GST: Transformation of indirect taxation

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GST rates

New Delhi: Goods and Services Tax (GST), a historic tax reform, came into effect last midnight. The regime is set to transform the indirect taxation landscape in the country at both the Central and State levels. In a departure from the normal practice, GST is being administered together by the Centre and the States.

To commemorate the historic occasion, a function was held in the Central Hall of Parliament in the midnight of 30 June-1 July. President Pranab Mukherjee, Vice President Hamid Ansari, Prime Minister Narendra Modi, Speaker of Lok Sabha Sumitra Mahajan and Union Finance Minister Arun Jaitley among other dignitaries.

Why GST is so important

This biggest tax reform since independence will pave the way for realisation of the goal of ‘one nation, one tax, one market’. GST will benefit all the stakeholders namely industry, government and consumer. It will lower the cost of goods and services, give a boost to the economy and make the products and services globally competitive, giving a major boost to ‘Make in India’ initiative. Under the GST regime, exports will be zero-rated in entirety, unlike the present system where a refund of some of the taxes does not take place due to the fragmented nature of indirect taxes between the Centre and the States. GST will make India a common market with common tax rates & procedures and remove economic barriers. GST is largely technology driven and will reduce the human interface to a great extent. GST is expected to improve ease of doing business in India.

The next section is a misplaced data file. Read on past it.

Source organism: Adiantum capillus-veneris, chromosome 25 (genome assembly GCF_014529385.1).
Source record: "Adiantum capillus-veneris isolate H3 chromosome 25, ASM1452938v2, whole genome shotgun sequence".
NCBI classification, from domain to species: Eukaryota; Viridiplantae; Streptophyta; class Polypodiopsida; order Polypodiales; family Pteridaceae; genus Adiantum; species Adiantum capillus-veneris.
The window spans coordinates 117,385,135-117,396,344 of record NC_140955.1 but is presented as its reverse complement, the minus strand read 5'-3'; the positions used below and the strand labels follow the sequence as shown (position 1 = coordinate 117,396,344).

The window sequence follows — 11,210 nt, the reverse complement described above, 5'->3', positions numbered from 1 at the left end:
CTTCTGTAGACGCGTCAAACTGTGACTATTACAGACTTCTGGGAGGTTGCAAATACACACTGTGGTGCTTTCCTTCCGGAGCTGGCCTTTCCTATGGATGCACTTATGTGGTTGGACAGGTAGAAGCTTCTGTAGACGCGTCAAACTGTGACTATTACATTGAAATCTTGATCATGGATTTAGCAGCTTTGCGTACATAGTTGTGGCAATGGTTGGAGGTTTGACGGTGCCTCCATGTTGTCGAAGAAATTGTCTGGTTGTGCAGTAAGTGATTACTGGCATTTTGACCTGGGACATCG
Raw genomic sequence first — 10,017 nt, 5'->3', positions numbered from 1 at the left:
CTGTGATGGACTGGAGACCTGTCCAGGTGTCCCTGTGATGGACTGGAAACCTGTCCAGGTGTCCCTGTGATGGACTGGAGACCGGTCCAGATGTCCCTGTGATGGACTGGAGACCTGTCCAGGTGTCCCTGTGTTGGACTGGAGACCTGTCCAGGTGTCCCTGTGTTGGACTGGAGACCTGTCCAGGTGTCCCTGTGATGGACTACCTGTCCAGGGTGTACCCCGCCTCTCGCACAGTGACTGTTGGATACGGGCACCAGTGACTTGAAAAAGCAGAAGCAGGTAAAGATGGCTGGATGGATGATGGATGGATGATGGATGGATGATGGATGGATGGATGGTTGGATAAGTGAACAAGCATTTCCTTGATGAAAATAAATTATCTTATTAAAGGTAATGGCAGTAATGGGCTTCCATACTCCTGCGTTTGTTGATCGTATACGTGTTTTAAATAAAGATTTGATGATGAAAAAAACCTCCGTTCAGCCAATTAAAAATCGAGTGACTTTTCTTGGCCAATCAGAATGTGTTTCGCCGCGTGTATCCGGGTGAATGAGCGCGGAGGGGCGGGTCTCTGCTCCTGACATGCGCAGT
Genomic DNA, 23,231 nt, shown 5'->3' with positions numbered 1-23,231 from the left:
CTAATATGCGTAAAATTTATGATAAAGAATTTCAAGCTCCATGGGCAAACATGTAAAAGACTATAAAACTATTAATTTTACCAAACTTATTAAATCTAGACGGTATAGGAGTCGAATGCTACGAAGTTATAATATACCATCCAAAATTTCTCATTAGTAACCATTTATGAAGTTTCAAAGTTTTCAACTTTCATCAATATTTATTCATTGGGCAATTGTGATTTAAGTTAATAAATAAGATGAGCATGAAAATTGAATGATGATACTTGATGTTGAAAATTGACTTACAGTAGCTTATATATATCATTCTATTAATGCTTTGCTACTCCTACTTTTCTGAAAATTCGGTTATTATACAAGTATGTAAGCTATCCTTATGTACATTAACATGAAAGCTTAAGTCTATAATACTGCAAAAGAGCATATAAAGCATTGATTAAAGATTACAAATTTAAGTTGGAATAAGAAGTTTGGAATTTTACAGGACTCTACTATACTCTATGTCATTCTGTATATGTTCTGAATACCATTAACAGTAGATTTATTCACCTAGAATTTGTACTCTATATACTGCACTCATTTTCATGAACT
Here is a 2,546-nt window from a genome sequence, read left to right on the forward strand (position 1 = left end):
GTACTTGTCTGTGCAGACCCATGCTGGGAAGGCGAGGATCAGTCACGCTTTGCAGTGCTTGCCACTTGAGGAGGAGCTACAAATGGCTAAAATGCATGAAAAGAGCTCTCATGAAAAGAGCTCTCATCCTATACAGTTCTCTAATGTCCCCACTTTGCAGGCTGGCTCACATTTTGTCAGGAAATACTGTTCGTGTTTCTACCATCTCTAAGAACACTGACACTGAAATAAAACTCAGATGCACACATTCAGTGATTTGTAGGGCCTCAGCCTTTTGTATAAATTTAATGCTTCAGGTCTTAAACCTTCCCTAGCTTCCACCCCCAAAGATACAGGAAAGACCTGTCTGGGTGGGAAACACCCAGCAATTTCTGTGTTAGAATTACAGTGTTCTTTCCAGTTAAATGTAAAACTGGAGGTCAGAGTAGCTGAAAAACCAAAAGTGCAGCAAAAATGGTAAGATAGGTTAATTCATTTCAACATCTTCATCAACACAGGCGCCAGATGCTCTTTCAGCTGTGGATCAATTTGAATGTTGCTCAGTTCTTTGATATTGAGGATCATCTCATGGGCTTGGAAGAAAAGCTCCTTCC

In majority of supplies of goods, the tax incidence approved by the GST Council is much lower than the present combined indirect tax rates levied [on account of central excise duty rates, embedded central excise duty rates, service tax post-clearance embedding, VAT rates or weighted average VAT rates, cascading of VAT over excise duty and tax incidence on account of CST, Octroi, Entry Tax, etc] by the Centre and the State(s) concerned.

Journey of GST since the amendment of 2016

After the assent of the President on 8 September 2016, the 101st Constitutional Amendment Act, 2016, came into existence. The GST Council was constituted on 15 September last year.